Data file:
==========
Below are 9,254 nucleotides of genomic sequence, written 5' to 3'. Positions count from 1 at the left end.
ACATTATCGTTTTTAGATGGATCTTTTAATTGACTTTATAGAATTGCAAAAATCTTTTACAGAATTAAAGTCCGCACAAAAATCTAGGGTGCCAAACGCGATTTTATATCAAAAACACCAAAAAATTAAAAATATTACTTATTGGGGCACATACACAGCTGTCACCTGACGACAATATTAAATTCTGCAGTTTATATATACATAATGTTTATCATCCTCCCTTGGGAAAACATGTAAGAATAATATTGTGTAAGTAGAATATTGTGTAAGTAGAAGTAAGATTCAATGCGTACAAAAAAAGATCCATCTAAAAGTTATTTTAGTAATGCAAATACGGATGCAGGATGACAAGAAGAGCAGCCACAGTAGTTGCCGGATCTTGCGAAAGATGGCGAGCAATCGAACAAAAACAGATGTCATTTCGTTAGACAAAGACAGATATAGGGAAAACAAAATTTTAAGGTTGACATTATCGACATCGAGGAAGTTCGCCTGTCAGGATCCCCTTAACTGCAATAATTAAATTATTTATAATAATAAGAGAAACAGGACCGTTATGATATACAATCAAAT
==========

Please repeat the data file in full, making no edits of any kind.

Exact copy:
Below are 9,254 nucleotides of genomic sequence, written 5' to 3'. Positions count from 1 at the left end.
ACATTATCGTTTTTAGATGGATCTTTTAATTGACTTTATAGAATTGCAAAAATCTTTTACAGAATTAAAGTCCGCACAAAAATCTAGGGTGCCAAACGCGATTTTATATCAAAAACACCAAAAAATTAAAAATATTACTTATTGGGGCACATACACAGCTGTCACCTGACGACAATATTAAATTCTGCAGTTTATATATACATAATGTTTATCATCCTCCCTTGGGAAAACATGTAAGAATAATATTGTGTAAGTAGAATATTGTGTAAGTAGAAGTAAGATTCAATGCGTACAAAAAAAGATCCATCTAAAAGTTATTTTAGTAATGCAAATACGGATGCAGGATGACAAGAAGAGCAGCCACAGTAGTTGCCGGATCTTGCGAAAGATGGCGAGCAATCGAACAAAAACAGATGTCATTTCGTTAGACAAAGACAGATATAGGGAAAACAAAATTTTAAGGTTGACATTATCGACATCGAGGAAGTTCGCCTGTCAGGATCCCCTTAACTGCAATAATTAAATTATTTATAATAATAAGAGAAACAGGACCGTTATGATATACAATCAAAT